The manufacturing stage of WP include removal and any fat, heat treatment, evaporation (40-60 g/100 g total solids - TS), followed by lactose crystallization and spray drying. Traditionally, roller drying was the normal practice, but it is not widely used because of the inferior in quality of the powder (the product becomes dark colour due to Maillard's reaction between proteins and lactose resulting in poor solubility of the powder). A target specification of WP is ~95 g/100 g TS (Table 2).
Table 2: Whey and whey powder composition (w/w) (Caric ).
Whey powder is mainly used for the production of animal feed, because it is an inexpensive source of high quality proteins and carbohydrates. However, because of the high nutritional value of whey powder, it could be used in the food industry as an additive in the production of many products (Table 3) including the confectionery industry, bakery, dairy products, baby food, meat products and production of beverages, soups, sauces, toppings, and cream. Properties of food products that may be affected by using WP are very diverse, such as: (a) improving sensory properties, (b) enhancing physical characteristics, such as the ability to create foam, stability of fruit and acid, and (c) using it as adsorbent and as a carrier of fats and oils. For example, in ice-cream production, whey powder is used successfully, in part, to replace the more expensive skimmed milk powder (SMP). Replacement up to 21% has no effect on the taste, consistency and melting point of ice cream , or the sensory properties of yoghurt .
% whey total whey solids
Characteristic that are improved
3 (on flour weight)
Aroma, texture, shorter fermentation, increased durability
Aroma, acid and fruit stability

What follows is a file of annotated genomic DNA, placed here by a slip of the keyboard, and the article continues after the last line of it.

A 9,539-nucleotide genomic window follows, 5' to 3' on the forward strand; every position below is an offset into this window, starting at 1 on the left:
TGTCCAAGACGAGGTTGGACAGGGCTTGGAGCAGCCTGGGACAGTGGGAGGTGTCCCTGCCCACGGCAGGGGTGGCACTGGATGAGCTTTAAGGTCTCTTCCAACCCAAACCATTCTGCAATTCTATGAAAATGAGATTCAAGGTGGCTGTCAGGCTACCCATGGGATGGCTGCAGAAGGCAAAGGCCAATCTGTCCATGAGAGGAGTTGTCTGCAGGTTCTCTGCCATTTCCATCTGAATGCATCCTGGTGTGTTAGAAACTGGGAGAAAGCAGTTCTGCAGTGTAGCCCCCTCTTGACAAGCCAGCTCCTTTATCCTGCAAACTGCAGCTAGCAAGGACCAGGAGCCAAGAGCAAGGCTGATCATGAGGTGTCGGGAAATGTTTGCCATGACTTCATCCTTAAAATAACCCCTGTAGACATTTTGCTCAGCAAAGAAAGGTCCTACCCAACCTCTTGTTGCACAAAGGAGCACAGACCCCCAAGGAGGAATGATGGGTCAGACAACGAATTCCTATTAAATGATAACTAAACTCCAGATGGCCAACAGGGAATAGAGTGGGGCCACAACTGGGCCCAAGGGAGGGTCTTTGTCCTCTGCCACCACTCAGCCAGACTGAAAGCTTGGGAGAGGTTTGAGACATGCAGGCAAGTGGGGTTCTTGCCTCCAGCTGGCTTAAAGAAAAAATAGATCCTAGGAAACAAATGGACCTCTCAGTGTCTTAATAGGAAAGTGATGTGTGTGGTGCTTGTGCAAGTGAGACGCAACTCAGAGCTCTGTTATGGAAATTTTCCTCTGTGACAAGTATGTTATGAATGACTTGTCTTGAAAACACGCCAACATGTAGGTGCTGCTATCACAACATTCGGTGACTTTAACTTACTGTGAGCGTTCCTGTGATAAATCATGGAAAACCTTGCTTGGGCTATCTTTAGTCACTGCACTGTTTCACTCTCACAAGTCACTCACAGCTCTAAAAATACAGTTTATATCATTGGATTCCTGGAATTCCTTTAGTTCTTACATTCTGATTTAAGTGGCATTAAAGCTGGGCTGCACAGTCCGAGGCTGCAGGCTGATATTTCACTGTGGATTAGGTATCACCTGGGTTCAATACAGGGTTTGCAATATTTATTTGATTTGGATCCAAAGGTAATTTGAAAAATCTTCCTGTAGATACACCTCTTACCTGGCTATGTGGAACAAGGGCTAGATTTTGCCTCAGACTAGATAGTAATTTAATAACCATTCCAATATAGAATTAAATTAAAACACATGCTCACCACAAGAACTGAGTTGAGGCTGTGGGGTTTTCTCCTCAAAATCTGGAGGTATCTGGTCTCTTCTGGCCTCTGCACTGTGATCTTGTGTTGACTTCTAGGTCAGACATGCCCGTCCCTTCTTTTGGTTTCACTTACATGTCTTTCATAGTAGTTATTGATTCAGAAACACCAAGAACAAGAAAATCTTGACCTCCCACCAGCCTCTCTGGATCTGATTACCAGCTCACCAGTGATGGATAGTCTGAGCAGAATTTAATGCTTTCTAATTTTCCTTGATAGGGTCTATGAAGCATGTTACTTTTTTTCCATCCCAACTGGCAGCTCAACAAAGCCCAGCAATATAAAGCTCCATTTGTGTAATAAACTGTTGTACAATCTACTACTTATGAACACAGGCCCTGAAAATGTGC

Aroma, texture, water binding
Glazes, sugar dressings
Table 3: Use of whey powder in food products (Caric ).
However, whey powder contains a fairly high proportion of mineral matter (8-10 g/100 g) and for some products it is more desirable to use demineralised whey otherwise the salty taste becomes evident. Demineralisation of whey before drying is generally performed by ion exchange electro dialysis or nanofiltration . (Table 4) shows the average chemical composition of the major products of whey powder.
Demineralized (70%) whey powder
Demineralized (90%) whey powder
Ultra filtered permeate powder
Whey protein concentrate
Whey protein isolate
Table 4: Average composition (%) of major products from whey powder (Jelen ).
α-La is the second major whey protein after β-Lg. It comprises ca. 20% of all proteins in bovine whey, and 3.5% of the total protein content of whole milk, and is nutritionally the most valuable protein due to its high content of essential amino acids, especially tryptophan, cysteine, and lysine. Thus, it is mainly used as a nutraceutical for therapeutic purposes. Amino acid composition of bovine α-La coincides closely (72%) with the human α-La, and it makes an ideal protein for infant formulas . Therefore, isolation of α-La and development of new products suitable for sensitive population is of great interest for the industry. A good reason for the development of new and cheaper method for the isolation α-La is its high commercial price, which is approximately € 67,000 for one kilogram of product (Sigma Aldrich, USA).
Some researchers have isolated α-La on an industrial scale, which are mostly based on membrane processes. Separation can be achieved by using Microfiltration (MF) or UF technologies; recommended membrane porosity of 50 or 100 kDa, where α-La permeates through the membrane, whilst β-Lg is retained in the retentate . For the isolation of α-La from whey, cascade of two-stage UF membrane module is used by combining 30 and 100 kDa . However, α-La is more heat stable than β-Lg and, selective exposure of thermally stable α-La to a mildly acidic conditions (pH <5), β-Lg precipitates as these fractions have different isoelectric points . Also, separation of α-La and β-Lg can be performed by employing a combination of UF and anion exchange chromatography under very mild conditions , followed by separation using ion exchange chromatography, which is based on the different affinity of the protein to either mobile or stationary phase . Drawbacks of these methods are a very low degree of purification and yield, significant denaturation of the proteins, and the high cost required when scaled-up to an industrial level.